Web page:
Like millions of sports fans I watched the controversial last play of the Seattle Seahawks and the Green Bay Packers on Monday Night Football.
It was a Hail Mary pass from Seattle quarterback Russell Wilson followed by what punsters at ESPN are now calling “the inaccurate reception.” Replays show Green Bay safety M.D Jennings intercepting the pass, Seattle’s Golden Tate wrestling it away from Jennings, as one referee signals it an interception and the other calls it a Seattle touchdown.
It is officially ruled a touchdown and Seattle wins the game.
Commentators immediately began their rants about terrible officiating, followed by renewed calls to get the replacement refs off the field and the locked-out professional refs back in the game.
I’m a Seahawks fan, but the game’s ending made me feel empty. Commentator Jon Gruden said the game left a “bad feeling in his stomach.” Packers coach Mike McCarthy said of the call, “Very hard to swallow, I have never seen anything like that in my time in football” and Troy Aikman tweeted, “these games are a joke.”
In this pluralistic age I am unaccustomed to such unanimity and agreement. It made me wonder if beneath this surface issue is an insight into our essential human nature.
I imagine Jesus telling a parable, “yeah verily I say unto you, there were two men who went up for the ball in the end zone with 5 seconds left on the clock. A terrible call was made resulting in a grave injustice and all people everywhere were vexed in spirit.”
Here are two lessons from the parable of the “inaccurate reception.”
First, humans have an underlying sense of right and wrong. C. S. Lewis argued that there is a fundamental morality (he called it the “Tao”) that resides in the heart and conscience of every human and is therefore shared by all cultures East-West, Christian, Pagan and Jew.
Could it be that it is also found in the hearts of rabid sports fans! In sports we see two competing passions, a desire to win, but also a desire to win fairly, within the rules. What made Seattle’s win unsatisfying even for Seahawks fans, is that the referee violated the Tao of football, and fans and commentators are furious about it. It appears that situation ethics doesn’t apply in football. It is no accident that referees wear black and white uniforms. There is right and wrong and the referee’s job is to assure that right prevails.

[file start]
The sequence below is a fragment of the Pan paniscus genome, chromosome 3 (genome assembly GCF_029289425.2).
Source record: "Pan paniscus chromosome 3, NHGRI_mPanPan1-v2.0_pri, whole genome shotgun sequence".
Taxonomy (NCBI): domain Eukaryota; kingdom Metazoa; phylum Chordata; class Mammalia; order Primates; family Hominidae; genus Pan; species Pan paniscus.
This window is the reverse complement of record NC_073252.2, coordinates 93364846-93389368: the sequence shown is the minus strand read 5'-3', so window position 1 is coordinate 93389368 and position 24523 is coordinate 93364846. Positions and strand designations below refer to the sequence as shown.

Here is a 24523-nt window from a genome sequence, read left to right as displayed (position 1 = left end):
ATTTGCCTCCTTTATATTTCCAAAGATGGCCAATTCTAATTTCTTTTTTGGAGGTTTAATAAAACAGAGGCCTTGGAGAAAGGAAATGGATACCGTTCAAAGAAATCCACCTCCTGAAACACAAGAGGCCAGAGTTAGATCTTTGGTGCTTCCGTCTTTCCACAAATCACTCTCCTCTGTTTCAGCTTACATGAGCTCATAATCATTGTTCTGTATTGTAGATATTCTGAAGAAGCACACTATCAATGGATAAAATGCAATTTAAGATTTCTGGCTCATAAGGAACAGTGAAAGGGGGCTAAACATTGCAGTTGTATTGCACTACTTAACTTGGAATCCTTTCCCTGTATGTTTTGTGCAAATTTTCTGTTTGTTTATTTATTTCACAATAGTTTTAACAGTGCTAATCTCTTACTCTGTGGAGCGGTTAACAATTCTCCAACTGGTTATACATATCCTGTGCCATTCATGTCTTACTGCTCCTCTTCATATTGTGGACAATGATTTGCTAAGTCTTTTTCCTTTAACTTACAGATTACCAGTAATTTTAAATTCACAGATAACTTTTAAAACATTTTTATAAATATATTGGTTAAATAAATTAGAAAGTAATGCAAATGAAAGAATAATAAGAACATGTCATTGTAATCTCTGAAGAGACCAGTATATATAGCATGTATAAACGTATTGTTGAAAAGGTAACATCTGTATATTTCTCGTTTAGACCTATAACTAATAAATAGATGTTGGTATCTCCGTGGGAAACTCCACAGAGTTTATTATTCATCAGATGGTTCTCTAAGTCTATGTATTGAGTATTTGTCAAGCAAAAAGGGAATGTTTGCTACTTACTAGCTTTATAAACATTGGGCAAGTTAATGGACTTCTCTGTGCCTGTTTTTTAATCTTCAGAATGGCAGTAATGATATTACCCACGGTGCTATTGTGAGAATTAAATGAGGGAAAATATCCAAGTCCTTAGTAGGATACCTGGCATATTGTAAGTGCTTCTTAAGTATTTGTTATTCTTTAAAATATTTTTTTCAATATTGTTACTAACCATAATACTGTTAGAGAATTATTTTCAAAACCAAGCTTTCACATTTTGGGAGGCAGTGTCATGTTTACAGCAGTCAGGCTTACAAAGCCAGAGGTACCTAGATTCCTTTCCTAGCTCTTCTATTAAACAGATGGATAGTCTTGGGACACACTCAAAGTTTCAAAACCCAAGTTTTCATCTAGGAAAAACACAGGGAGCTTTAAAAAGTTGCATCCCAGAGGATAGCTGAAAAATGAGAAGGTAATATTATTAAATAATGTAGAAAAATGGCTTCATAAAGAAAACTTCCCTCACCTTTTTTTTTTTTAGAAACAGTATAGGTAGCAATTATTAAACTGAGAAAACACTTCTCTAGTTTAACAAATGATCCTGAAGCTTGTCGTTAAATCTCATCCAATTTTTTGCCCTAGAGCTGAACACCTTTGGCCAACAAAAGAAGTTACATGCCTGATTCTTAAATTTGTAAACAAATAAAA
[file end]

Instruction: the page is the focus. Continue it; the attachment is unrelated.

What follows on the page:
2) We long for a better world.
Again, C. S Lewis said in Mere Christianity, “If I find in myself a desire, which no experience in this world can satisfy, the most probable explanation is that I was made for another world.”
I realize that many of my frustrations in life have to do with this tension between the way things ought to be and the way things are.
I am nauseated by politics with its quest for partisan power instead of the common good, I recoil at injustices in the world’s economic systems, I am sickened by our culture that elevates celebrity over substance, I detest with equal passion the Muslim violence in the Middle East and the really stupid senseless film The Innocence of Muslims that triggered some of the violence. When I observe a Church culture characterized by hypocrisy, bickering, gossip and hate, I find myself in solidarity with Woody Allen who said, “If Jesus came back and saw what’s going on in his name, he’d never stop throwing up.”
These instincts and desires for a better world are released passionately when a bad call is made in a football game. We’re looking for stable places in society we can depend on. When institutions like government, churches or the NFL fail to provide it we are disheartened!
In Jesus life and teaching we got a glimpse of the Kingdom of God, the essence of which according to British Scholar N.T. Wright is this, “What would it look like if God was running the show?”
Might a failed football call reveal something deeper about our universal hopes and dreams? Could it be we really do wish God was running the show?